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PM commends solidarity, equality among Asean states

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Prime Minister Hun Sen praised the solidarity and equality among Asean member states and explained the factors that pushed Cambodia to join the bloc in 1999. prime minister’s facebook

PM commends solidarity, equality among Asean states

At a graduation ceremony at Western University on Wednesday, Prime Minister Hun Sen praised the solidarity and equality among Asean member states and explained the factors that pushed Cambodia to join the bloc in 1999.

Citing four reasons that influenced the Kingdom’s decision, he said foremost was Asean’s principle of non-interference in the internal affairs of member countries.

“To protect our national sovereignty, the foreign policy of non-interference in the internal affairs of other nations was our top priority. This was the first attractive factor,” he said.

Second, he said, was the bloc’s consensus-based decision-making mechanism which has united the member countries despite their vast difference in culture, language and economic status. This ensures that all states are treated equally, said Hun Sen.

He said that in 2017, there was a plan to revise the way the bloc governed itself, to which he objected saying that a revision in the consensus-based mechanism would only divide Asean.

“Asean has no small and big brothers. Asean has solidarity unlike the EU. EU has small and big brothers and has countries that oppose it and countries that leave it,” he said.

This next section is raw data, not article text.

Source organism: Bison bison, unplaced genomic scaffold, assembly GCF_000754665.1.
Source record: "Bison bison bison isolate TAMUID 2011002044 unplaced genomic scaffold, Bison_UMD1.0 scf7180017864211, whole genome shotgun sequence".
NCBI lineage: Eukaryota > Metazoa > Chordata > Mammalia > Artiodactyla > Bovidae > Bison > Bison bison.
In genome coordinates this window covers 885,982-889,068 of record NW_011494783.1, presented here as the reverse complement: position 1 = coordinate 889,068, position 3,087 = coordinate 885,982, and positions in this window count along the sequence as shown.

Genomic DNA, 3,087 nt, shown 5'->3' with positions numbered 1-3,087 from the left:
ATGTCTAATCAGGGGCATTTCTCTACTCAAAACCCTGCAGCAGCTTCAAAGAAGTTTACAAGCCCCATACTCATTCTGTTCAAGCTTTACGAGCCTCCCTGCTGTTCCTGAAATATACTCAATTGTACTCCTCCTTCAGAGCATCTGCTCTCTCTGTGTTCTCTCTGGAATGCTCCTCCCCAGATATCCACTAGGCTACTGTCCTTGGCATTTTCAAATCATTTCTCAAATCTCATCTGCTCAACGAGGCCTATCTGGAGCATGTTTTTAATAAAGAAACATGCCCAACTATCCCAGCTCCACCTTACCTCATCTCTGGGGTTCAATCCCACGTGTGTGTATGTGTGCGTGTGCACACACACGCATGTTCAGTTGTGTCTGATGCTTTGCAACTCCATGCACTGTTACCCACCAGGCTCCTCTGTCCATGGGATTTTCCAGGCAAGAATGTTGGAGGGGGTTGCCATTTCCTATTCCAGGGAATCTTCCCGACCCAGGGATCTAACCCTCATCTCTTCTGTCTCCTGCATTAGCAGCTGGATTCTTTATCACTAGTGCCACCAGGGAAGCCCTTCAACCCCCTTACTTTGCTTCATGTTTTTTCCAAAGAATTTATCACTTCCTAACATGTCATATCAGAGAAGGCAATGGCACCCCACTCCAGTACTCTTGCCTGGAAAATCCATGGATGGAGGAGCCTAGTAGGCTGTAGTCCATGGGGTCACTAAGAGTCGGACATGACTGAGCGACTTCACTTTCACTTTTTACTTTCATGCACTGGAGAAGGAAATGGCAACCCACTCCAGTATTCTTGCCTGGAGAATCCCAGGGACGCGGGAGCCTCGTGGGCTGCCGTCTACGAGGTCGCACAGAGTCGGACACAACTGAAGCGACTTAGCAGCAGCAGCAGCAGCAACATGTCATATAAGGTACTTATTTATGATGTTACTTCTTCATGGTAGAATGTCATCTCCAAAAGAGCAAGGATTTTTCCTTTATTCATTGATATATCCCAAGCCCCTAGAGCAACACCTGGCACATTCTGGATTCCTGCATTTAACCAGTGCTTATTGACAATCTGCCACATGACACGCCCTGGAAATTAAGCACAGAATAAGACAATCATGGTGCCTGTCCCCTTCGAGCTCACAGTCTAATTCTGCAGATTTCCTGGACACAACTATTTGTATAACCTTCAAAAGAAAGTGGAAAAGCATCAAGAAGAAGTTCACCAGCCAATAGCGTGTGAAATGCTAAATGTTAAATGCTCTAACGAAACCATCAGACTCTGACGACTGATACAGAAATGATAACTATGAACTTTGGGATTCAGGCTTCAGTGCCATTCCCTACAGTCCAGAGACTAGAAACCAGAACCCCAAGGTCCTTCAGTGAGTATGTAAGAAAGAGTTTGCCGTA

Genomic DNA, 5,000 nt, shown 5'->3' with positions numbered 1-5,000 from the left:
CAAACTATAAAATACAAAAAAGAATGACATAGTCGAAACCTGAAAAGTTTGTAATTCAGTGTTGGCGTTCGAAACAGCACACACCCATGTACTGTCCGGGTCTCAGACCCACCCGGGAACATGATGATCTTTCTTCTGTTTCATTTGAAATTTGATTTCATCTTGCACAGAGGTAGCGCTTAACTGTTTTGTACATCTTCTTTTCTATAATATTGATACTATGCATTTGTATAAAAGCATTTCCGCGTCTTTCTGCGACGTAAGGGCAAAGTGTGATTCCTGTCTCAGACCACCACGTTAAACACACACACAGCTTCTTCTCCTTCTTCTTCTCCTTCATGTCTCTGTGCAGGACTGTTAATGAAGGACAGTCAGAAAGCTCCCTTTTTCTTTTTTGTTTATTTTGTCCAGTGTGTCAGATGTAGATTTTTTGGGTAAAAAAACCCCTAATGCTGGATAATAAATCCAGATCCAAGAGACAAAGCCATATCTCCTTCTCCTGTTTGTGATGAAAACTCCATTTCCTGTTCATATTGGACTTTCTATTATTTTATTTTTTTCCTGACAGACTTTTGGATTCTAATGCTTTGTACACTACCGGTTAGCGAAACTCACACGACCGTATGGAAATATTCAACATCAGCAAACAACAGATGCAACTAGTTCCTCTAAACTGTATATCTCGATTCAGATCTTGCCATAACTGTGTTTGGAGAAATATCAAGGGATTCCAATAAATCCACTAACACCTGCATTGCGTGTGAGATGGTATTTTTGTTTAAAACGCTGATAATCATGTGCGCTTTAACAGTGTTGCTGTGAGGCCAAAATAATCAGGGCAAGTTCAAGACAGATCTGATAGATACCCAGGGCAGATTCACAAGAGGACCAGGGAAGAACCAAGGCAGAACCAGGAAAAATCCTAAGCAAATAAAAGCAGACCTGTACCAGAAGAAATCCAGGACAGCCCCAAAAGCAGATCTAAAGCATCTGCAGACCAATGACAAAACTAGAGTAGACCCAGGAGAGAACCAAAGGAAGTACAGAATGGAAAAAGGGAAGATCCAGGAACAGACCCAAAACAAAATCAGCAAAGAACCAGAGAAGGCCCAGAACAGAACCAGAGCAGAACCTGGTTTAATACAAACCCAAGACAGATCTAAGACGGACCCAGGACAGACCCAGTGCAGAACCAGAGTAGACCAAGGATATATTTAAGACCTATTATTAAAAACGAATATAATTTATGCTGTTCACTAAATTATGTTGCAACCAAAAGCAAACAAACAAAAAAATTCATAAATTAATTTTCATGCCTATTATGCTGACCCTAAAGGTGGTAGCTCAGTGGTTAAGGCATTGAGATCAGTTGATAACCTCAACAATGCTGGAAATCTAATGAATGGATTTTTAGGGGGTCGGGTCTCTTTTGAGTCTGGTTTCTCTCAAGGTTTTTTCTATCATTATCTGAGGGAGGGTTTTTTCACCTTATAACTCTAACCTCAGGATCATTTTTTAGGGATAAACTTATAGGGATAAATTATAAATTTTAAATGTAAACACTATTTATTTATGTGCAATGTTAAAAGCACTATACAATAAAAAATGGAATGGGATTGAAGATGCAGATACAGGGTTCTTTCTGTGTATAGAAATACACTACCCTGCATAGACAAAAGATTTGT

He asked Asean members and the Kingdom’s future leaders to maintain the decision-making mechanism and preserve harmony among member states.

The third factor, Hun Sen said, was the regional economic integration in Southeast Asia and beyond.

He noted that trade deals with countries outside the region, such as the Asean Free Trade Agreements with China, Korea, Japan, India, and others, has allowed Cambodia to expand its economic relations with other countries.

Lastly, Hun Sen cited the diplomatic relations the Kingdom had forged with Asean members and other countries outside the region.

“These attractive factors made us become an active member in Asean. We also have a voice in the bloc,” he said.

President of the Royal Academy of Cambodia Sok Touch agreed that the EU has unequal member states, noting the roles of Germany, France and the UK, although the last might soon leave the bloc.

Touch said the EU could not make decisions based on consensus as its international relations was more complicated and demanded discretion, as opposed to the Asean that does not have serious security challenges.


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